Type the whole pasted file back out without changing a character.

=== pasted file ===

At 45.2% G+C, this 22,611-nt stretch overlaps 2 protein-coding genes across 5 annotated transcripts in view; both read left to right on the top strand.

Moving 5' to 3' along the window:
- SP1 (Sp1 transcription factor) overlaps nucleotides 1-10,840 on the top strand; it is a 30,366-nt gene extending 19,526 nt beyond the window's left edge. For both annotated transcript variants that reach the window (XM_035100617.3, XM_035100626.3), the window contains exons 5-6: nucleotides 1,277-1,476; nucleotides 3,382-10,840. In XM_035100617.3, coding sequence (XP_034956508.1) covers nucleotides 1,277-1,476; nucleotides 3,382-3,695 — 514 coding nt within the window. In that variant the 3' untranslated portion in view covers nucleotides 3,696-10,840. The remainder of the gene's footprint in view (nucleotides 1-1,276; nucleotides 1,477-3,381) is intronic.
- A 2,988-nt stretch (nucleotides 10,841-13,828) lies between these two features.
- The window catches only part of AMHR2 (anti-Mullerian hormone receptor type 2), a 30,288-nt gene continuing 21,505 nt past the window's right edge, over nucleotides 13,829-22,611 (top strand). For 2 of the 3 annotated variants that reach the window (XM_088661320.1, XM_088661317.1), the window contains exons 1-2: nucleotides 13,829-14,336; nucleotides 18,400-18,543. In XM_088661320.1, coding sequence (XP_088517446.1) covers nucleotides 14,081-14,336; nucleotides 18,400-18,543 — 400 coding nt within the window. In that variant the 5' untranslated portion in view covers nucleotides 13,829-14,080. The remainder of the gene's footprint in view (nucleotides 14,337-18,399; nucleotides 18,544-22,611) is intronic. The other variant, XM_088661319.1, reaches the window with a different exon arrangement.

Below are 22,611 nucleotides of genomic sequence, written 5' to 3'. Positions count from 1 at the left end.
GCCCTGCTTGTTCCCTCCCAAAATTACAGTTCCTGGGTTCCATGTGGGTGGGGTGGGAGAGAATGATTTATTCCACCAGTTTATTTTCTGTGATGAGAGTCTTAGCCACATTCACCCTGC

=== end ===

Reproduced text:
At 45.2% G+C, this 22,611-nt stretch overlaps 2 protein-coding genes across 5 annotated transcripts in view; both read left to right on the top strand.

Moving 5' to 3' along the window:
- SP1 (Sp1 transcription factor) overlaps nucleotides 1-10,840 on the top strand; it is a 30,366-nt gene extending 19,526 nt beyond the window's left edge. For both annotated transcript variants that reach the window (XM_035100617.3, XM_035100626.3), the window contains exons 5-6: nucleotides 1,277-1,476; nucleotides 3,382-10,840. In XM_035100617.3, coding sequence (XP_034956508.1) covers nucleotides 1,277-1,476; nucleotides 3,382-3,695 — 514 coding nt within the window. In that variant the 3' untranslated portion in view covers nucleotides 3,696-10,840. The remainder of the gene's footprint in view (nucleotides 1-1,276; nucleotides 1,477-3,381) is intronic.
- A 2,988-nt stretch (nucleotides 10,841-13,828) lies between these two features.
- The window catches only part of AMHR2 (anti-Mullerian hormone receptor type 2), a 30,288-nt gene continuing 21,505 nt past the window's right edge, over nucleotides 13,829-22,611 (top strand). For 2 of the 3 annotated variants that reach the window (XM_088661320.1, XM_088661317.1), the window contains exons 1-2: nucleotides 13,829-14,336; nucleotides 18,400-18,543. In XM_088661320.1, coding sequence (XP_088517446.1) covers nucleotides 14,081-14,336; nucleotides 18,400-18,543 — 400 coding nt within the window. In that variant the 5' untranslated portion in view covers nucleotides 13,829-14,080. The remainder of the gene's footprint in view (nucleotides 14,337-18,399; nucleotides 18,544-22,611) is intronic. The other variant, XM_088661319.1, reaches the window with a different exon arrangement.

Below are 22,611 nucleotides of genomic sequence, written 5' to 3'. Positions count from 1 at the left end.
GCCCTGCTTGTTCCCTCCCAAAATTACAGTTCCTGGGTTCCATGTGGGTGGGGTGGGAGAGAATGATTTATTCCACCAGTTTATTTTCTGTGATGAGAGTCTTAGCCACATTCACCCTGC